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Got a Glacier II with a 48" blade a while ago (before reading the general opinion of them here) for working on a dirt road. Little did I think I would be using it to plow snow in the Seattle area. Went out plowing my street today, about 10-12 inches. Had some good success, but felt I was more pushing the snow around in circles than really clearing things. Anyone got a pointer to techniques for ATV plowing or have any tips or tricks that make things easier? Any help appreciated by this plowing newbie.
When the snow is that deep try taking it off in layers. Leave the balde up maybe 4" and plow everything then plow again with it all the way down. If it's somewhere you can do it, angle the blade all the way to one side and let the snow roll off the end. Then you just push it 2' farther over each pass.
Do your first pass as far over as you can get, if you can't go all the way down do like frank said & take off top what you can (at full tilt). Then plow the next into where you just were, kinda like windrowing hay. This works good for when putting it all to one side. I rarely have my blade straight except around the mailbox, house & garage.
Good pt. JF! I am a newbie too. I hope to use mine, even on this East coast
Mid-Atlantic area, LOL. I think we are way over due and have had lots of
rain and precep. Now its dipping around 23degrees with colder wind chill,
if it stays consistent with the next storm front I think we will be seeing the
white. I want the powder, too much too often the mixed soupy crap around
here causing treacherous road conditions and the "case of the stupids" for
most drivers in our area. Let it snow, Let it snow, Let it snow (around here, LOL).
Well I guess today is the official first day of winter right?
__________________ YAMAHA GRIZZLY 700 FI-EPS STEEL BLUE 2012
Good point upnort. If you angle the plow and hammer it the snow flies way off to the side instead of just nudging it over. I plowed my street lie that a few times.
I think yesterday was the first partial day and today is the first whole day of winter. Not sure, but my snowpile looks like the end of winter it's so big. Where I am I have to leave the blade straight most of the time and push the snow to the back fence. I don't have side shields and the snow rolls off so I have to go over and over it. One more tip is to stack the snow on top of the bank so you don't run out of room. I like lift the blade as I hit it and it shoves the snow up on top while the front end climbs the snowbank. It's 4-5 feet high right now.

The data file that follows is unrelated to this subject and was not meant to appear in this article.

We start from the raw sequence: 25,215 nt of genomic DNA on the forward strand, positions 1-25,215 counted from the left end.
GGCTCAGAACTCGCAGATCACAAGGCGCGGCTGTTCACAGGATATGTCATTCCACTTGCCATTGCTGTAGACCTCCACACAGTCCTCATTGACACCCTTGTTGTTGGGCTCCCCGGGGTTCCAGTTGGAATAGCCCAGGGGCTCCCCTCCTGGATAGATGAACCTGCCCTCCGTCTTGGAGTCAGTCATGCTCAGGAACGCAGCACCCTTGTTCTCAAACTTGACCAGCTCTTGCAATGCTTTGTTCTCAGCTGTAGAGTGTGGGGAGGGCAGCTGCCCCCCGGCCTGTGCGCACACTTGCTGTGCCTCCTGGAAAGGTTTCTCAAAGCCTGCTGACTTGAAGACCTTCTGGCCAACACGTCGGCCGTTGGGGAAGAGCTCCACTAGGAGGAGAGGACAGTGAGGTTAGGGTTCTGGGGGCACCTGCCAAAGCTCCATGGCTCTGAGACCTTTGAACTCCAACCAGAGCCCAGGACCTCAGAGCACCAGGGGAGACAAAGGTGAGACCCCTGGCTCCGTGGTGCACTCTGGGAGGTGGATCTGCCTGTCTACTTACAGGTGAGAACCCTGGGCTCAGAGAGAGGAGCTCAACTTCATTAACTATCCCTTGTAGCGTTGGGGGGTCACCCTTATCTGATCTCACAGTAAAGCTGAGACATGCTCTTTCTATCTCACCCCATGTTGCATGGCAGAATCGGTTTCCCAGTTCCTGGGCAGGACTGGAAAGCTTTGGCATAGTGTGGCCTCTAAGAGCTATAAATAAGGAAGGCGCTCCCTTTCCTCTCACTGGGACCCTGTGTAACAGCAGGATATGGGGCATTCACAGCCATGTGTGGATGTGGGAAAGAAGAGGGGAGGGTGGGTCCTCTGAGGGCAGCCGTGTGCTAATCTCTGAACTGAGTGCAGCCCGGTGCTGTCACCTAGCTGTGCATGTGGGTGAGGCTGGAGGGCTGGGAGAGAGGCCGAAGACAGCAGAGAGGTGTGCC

Get a rubber flap on top of the blade. It keeps powder from flying up in your face, then when you push into the snow bank it adds 4-5 inches of height to the blade. It's soft enough to flip up on impact but stiff enough to pack the snow.
Starting with the blade raised some is a good point as well as rolling everything to one side.
Another point would be to plan out what you want to do. As in be sure you select places that you can pile it if need be.
Then drive pushing snow to those points. In some of my locations I need to push up to the area, Stop then back off. Change directions as in turn 90 degrees and usually with a straight blade mound the snow in that area.
Mounding snow is another item. You either have to push over an edge or build a pile.
Be sure you set your piles back far enough they can grow up and out.
Now as you go to mounding it start with a good push, then each time you bring up a new load to push up on top as you approach the pile lift your blade and start building a ramp to the top. The first few times that pile is going to be soft, so watch how far you go into it. Each time you work it up the hill it gets firmer so eventually you will be able to ride up it.
It kind of all depends on what you have to work with, how much you think you are going to need to move and of course how meticulous (read artistic) you want to get.
The best part, be safe and Have Fun. You will be amazed at how much snow you can move!